Words from the woods

Overgrown by the moss of time or languishing in the deep forest of obscurity, these sylvan words deserve another chance to emerge blinking into daylight

The Way Things Were,  Ruth Allen/blueeggsandtea.com

The Way Things Were, Ruth Allen/blueeggsandtea.com


This rather sinister-sounding word has rarely been used for over 100 years. It describes someone with a fondness for the forest; a haunter of the woods. It originates from the 19th century and derives from the Greek words nemos meaning grove and philos meaning affection.


A Norse word to describe a sparse area of scrubland at the edge of a forest. In its modern form it becomes frith, hence Chapel-en-le-Frith – the Chapel in the woodland. Frith developed to‘thrift’,as inThriftWood in Croydon. Frith is also the name of the Sun God in Watership Down.


From the Old English sceaga – a word for copse or thicket – it also describes a strip of woodland forming the border of a field and bears relation to the North Frisian word skage, meaning the farthest edge of cultivated land. We of course know it as a popular surname today.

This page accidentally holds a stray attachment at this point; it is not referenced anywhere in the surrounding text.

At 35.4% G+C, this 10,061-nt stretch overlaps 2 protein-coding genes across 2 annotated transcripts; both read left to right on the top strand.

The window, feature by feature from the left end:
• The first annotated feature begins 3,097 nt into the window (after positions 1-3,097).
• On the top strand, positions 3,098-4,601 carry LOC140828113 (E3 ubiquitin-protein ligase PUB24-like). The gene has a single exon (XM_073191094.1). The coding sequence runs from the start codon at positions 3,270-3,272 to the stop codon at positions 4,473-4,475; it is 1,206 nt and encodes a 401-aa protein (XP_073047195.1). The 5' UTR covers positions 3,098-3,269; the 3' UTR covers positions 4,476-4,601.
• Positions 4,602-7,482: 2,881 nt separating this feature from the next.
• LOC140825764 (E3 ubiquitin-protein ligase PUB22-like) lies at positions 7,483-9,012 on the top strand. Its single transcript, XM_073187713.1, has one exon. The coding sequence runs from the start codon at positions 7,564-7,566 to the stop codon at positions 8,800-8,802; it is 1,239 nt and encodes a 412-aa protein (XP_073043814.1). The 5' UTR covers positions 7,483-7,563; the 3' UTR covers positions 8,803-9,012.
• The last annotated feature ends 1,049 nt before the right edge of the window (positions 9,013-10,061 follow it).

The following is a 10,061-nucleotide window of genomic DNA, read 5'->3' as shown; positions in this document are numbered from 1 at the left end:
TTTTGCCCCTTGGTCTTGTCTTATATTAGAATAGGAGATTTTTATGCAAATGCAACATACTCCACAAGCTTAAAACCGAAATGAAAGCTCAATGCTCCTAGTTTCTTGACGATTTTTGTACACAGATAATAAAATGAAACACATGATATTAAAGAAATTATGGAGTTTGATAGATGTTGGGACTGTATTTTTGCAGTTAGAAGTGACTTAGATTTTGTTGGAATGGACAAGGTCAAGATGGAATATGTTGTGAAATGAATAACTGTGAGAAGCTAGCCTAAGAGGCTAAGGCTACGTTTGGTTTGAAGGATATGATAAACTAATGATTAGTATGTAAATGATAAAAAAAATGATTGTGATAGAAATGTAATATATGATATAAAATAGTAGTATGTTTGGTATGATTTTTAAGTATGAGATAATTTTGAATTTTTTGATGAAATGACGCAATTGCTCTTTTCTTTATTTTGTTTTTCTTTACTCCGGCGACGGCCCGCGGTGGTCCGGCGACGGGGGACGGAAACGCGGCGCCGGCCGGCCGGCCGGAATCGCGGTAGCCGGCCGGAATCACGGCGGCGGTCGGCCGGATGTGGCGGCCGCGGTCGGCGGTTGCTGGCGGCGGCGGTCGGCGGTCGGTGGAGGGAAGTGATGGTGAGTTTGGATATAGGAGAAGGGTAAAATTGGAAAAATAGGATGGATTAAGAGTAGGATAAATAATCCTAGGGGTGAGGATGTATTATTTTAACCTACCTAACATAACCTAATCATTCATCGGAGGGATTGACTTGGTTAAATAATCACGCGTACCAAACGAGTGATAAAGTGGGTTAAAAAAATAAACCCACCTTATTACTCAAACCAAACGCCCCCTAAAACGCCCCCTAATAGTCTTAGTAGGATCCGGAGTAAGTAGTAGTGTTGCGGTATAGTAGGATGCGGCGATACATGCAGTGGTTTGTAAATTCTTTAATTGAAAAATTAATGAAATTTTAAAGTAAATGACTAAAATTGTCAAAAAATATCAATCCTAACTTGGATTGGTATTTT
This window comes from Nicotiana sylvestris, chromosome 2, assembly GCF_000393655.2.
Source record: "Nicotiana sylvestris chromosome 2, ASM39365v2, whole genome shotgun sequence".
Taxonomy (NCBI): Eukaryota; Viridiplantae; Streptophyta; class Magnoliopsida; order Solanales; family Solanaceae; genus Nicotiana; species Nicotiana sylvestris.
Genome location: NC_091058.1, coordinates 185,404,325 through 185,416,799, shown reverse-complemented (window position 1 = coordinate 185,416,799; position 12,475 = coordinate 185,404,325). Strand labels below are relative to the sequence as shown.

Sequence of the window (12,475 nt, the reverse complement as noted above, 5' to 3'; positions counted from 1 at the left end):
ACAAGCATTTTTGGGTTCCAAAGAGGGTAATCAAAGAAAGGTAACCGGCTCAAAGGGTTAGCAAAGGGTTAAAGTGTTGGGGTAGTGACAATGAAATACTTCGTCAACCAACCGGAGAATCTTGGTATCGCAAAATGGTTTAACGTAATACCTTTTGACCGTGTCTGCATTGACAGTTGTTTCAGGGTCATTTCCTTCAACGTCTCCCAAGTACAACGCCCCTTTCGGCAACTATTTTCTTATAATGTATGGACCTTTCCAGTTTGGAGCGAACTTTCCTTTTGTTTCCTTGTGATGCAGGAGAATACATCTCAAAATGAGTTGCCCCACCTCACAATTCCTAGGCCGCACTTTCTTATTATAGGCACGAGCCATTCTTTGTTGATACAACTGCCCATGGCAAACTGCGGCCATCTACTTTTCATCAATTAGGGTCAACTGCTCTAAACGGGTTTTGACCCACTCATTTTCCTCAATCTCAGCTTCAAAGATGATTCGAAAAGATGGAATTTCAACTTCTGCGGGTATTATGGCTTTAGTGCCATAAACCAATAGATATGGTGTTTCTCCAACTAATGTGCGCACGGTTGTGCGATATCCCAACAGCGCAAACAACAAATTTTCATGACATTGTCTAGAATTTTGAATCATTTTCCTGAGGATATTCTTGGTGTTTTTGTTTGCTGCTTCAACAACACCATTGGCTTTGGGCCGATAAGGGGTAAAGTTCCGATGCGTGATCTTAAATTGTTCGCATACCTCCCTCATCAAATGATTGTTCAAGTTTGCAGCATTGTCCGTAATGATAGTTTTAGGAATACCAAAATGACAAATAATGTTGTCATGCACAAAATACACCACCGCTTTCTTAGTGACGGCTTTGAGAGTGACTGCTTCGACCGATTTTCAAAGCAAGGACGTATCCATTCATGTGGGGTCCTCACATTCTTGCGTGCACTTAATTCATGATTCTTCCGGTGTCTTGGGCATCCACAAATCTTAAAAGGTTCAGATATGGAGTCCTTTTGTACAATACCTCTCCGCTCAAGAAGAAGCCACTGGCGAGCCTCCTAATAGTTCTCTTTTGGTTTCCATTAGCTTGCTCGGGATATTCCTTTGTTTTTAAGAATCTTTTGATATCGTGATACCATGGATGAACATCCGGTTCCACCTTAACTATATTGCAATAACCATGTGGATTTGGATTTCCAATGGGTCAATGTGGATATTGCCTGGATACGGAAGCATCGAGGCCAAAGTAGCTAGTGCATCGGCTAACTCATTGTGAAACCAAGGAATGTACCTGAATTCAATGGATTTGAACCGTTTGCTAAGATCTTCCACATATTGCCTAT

A term to describe the luminescent green glow emitted by decaying fungi, sometimes visible at night in forests. It was described by Pliny the Elder as an ‘Agaricke (fungus) that grows on trees and shines at night.’In folklore it is said to indicate the places where fairies gather for their nightly revels.


Depicted in medieval folklore, the woodwose is the mythical hairy wild man of the woods. It derives from the Anglo-Saxon wuduwasa (man of the wood).Ted Hughes wrote a poem entitled Wodwo about a half-man,half- animal creature musing on its existence while wandering through a forest. 

Words: Brian Chapman. Originally published in issue 4 of Ernest Journal.

Issue 4
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